Dear fellow Managers,
One thing that could be stopping you from getting great sustainable results is your EGO. Do you have a King sized one? Here are some questions to run a quick self-assessment.
1) Do I always feel the need to be in control of situations?
2) Do I get defensive or upset when someone challenges my ideas or decisions?
3) Am I dismissive of the ideas or opinions of others, believing that my own are superior?
4) Do I tend to micromanage my team members and struggle with delegation?
5) Am I quick to blame others for mistakes or problems, rather than taking responsibility myself?
6) Do I prioritize my own needs and desires over the needs of my team or organization?
7) Do I struggle to accept feedback or constructive criticism?
8)Do I feel threatened by the success or accomplishments of others?
9) Am I willing to admit my own limitations or mistakes, and seek input and feedback from others?
If you have answered YES (In capitals that too) for most of these questions, you have to immediately start working on deflating your EGO. You don’t have to take my word for it. Research suggests that leaders who have a strong sense of ego and entitlement are less effective at collaborating with others, more abusive towards their subordinates, and more prone to making risky decisions, all of which can ultimately harm organizational performance and results. Let’s take a closer look at the behavioral characteristics of Managers with and without EGO.
Managers with Ego:
Domineering: They may act aggressively or dominate conversations, seeking to assert their authority and control.
Defensive: They may be quick to defend their decisions or actions, even if they’re not well received by others.
Dismissive: They may be dismissive of others’ ideas or perspectives, believing their own to be superior.
Micromanaging: They may closely monitor and control the work of their team members, not trusting others to handle tasks on their own.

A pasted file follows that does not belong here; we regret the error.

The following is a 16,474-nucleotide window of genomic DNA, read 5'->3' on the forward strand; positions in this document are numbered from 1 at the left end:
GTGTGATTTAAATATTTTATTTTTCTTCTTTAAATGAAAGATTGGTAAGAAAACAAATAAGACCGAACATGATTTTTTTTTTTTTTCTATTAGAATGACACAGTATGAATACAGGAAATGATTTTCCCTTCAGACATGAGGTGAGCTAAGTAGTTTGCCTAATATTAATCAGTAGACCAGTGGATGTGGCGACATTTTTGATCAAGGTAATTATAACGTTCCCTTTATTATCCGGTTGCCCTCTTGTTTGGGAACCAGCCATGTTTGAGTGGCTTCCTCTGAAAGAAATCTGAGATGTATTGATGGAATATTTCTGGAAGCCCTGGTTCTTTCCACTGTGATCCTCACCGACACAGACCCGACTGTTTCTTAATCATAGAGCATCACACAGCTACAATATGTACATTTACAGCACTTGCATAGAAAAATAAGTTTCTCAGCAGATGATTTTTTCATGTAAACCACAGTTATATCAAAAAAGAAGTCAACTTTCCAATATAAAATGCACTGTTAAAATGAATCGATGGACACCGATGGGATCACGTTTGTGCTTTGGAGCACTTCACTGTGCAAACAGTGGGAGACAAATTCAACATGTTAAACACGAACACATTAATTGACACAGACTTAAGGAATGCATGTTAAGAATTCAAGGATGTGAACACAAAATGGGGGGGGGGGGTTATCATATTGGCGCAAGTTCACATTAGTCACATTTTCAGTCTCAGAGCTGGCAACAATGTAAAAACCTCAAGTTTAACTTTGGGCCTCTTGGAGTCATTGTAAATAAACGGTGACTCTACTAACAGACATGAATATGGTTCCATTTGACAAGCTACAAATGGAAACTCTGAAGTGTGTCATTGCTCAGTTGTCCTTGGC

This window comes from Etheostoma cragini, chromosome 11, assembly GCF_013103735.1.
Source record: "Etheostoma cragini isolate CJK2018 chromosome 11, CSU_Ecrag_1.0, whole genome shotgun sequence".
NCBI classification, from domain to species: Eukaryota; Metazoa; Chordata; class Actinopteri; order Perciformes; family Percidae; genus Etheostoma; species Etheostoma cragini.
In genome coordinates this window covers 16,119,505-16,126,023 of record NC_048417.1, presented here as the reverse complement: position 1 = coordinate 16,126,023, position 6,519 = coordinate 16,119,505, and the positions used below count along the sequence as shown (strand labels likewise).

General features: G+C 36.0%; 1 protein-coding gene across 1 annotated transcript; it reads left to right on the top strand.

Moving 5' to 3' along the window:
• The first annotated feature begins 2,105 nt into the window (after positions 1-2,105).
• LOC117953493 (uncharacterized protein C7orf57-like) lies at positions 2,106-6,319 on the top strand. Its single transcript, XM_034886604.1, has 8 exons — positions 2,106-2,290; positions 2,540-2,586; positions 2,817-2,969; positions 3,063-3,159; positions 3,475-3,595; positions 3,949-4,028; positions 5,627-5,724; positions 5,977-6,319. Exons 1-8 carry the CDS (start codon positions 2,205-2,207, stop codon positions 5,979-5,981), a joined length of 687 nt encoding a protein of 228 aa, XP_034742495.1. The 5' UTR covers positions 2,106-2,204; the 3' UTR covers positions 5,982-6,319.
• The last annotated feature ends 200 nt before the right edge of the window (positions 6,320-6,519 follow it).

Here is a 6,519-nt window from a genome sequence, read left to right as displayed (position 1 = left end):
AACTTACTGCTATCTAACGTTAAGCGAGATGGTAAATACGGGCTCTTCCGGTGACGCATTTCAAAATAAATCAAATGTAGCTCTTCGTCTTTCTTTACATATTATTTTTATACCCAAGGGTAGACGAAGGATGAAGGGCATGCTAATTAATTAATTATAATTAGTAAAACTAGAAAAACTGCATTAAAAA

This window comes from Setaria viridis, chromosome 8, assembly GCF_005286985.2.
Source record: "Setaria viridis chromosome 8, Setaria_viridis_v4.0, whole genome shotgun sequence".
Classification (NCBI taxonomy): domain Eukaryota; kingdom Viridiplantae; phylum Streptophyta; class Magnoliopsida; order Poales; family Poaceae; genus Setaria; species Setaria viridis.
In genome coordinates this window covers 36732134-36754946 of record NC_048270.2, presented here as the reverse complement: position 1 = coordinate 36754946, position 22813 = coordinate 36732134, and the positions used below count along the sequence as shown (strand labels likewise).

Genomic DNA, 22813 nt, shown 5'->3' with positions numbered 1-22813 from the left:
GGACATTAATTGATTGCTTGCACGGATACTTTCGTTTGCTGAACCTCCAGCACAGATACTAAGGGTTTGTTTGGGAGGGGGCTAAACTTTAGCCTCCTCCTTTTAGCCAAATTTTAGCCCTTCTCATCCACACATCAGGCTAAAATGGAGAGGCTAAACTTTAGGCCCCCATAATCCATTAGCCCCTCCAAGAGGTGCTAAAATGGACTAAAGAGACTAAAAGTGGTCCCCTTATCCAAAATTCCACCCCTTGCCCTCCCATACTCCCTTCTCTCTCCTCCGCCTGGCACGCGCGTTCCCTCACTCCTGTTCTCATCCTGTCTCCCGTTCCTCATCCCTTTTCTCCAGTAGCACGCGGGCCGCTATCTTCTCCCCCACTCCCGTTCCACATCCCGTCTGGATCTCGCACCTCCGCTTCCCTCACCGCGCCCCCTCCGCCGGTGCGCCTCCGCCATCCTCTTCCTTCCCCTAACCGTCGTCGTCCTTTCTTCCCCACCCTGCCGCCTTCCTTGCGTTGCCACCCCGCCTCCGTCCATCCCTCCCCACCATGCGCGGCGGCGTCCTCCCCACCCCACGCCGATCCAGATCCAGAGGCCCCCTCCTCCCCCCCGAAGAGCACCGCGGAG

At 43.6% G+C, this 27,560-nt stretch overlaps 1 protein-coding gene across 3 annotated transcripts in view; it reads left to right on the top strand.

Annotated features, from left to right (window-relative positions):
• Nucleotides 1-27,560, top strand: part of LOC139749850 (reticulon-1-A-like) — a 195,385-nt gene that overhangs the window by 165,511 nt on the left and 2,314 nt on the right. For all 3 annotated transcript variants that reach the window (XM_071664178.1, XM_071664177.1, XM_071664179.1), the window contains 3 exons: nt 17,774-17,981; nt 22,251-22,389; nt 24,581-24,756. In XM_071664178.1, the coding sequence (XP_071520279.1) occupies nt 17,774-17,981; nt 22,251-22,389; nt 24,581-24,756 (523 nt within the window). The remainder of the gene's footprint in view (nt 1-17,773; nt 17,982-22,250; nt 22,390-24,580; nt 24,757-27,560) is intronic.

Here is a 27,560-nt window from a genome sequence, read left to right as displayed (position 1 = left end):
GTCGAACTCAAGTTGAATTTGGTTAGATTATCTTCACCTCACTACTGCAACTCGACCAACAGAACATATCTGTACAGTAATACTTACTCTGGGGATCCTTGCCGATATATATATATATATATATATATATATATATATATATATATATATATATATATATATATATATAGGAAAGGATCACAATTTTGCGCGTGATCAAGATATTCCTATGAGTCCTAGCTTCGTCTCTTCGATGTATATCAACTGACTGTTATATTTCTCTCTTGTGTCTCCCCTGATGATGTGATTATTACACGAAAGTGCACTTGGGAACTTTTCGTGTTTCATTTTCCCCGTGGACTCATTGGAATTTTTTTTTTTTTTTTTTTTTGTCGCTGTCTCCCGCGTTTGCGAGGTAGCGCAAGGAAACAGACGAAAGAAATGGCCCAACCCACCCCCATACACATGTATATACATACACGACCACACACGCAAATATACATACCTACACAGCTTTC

Arrogant: They may act as if they are always right, and may have little tolerance for feedback or constructive criticism.
Status-seeking: They may be overly concerned with their own status and reputation, seeking to advance their own careers rather than benefiting the organization.
Blaming: They may be quick to blame others for mistakes or problems, rather than taking responsibility themselves.
Overconfident: They may be overly confident in their abilities and decisions, not recognizing the need for input or advice from others.
Managers without Ego:
Humble: They may be willing to admit their own limitations or mistakes, and open to feedback from others.
Collaborative: They may work well with others, seeking to build consensus and find common ground.
Empathetic: They may be able to understand and relate to the perspectives and needs of others, and act with compassion and understanding.
Supportive: They may prioritize the well-being and success of their team members, providing guidance and support when needed.
Trusting: They may be willing to delegate tasks and responsibilities to others, trusting their team members to handle them competently.
Decisive: They may be able to make tough decisions quickly and confidently, without being swayed by personal biases or emotions.
Accountable: They may take responsibility for their decisions and actions, and work to correct mistakes or errors.
Gracious: They may express gratitude and appreciation to their team members and colleagues, recognizing and valuing their contributions.
I trust that the list above has demonstrated the importance of shedding one’s ego as a manager, and I hope I don’t have to further persuade you to embrace this idea.
So what can you do to check Your ego at the door and become more successful. Here are 3 super simple and practical techniques that you can start working on right away.
1) Seek feedback regularly: This involves asking for input and perspective from your colleagues, team members, and even your own manager. Be open to constructive criticism and work to incorporate the feedback you receive into your behavior and decision-making.
2) Practice empathy: To practice empathy, actively listen to others, ask questions, and put yourself in their shoes before responding.
3) Practice humility: To practice humility, be willing to admit when you don’t know something, acknowledge the contributions of others, and be open to learning from your mistakes.
These three techniques can be highly impactful in reducing ego and can help you build stronger relationships with your colleagues, improve communication, and ultimately be more effective in your role as a manager.